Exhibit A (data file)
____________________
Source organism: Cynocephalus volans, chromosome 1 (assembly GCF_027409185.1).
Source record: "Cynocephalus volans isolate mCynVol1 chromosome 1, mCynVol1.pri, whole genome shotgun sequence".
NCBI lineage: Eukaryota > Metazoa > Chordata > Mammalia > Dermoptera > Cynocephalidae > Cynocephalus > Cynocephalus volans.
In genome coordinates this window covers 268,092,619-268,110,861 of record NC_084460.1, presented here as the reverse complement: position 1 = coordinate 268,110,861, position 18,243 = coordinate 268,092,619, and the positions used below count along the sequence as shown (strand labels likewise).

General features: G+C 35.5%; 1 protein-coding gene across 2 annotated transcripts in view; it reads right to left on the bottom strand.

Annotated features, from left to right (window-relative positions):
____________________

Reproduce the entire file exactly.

Source organism: Cynocephalus volans, chromosome 1 (assembly GCF_027409185.1).
Source record: "Cynocephalus volans isolate mCynVol1 chromosome 1, mCynVol1.pri, whole genome shotgun sequence".
NCBI lineage: Eukaryota > Metazoa > Chordata > Mammalia > Dermoptera > Cynocephalidae > Cynocephalus > Cynocephalus volans.
In genome coordinates this window covers 268,092,619-268,110,861 of record NC_084460.1, presented here as the reverse complement: position 1 = coordinate 268,110,861, position 18,243 = coordinate 268,092,619, and the positions used below count along the sequence as shown (strand labels likewise).

General features: G+C 35.5%; 1 protein-coding gene across 2 annotated transcripts in view; it reads right to left on the bottom strand.

Annotated features, from left to right (window-relative positions):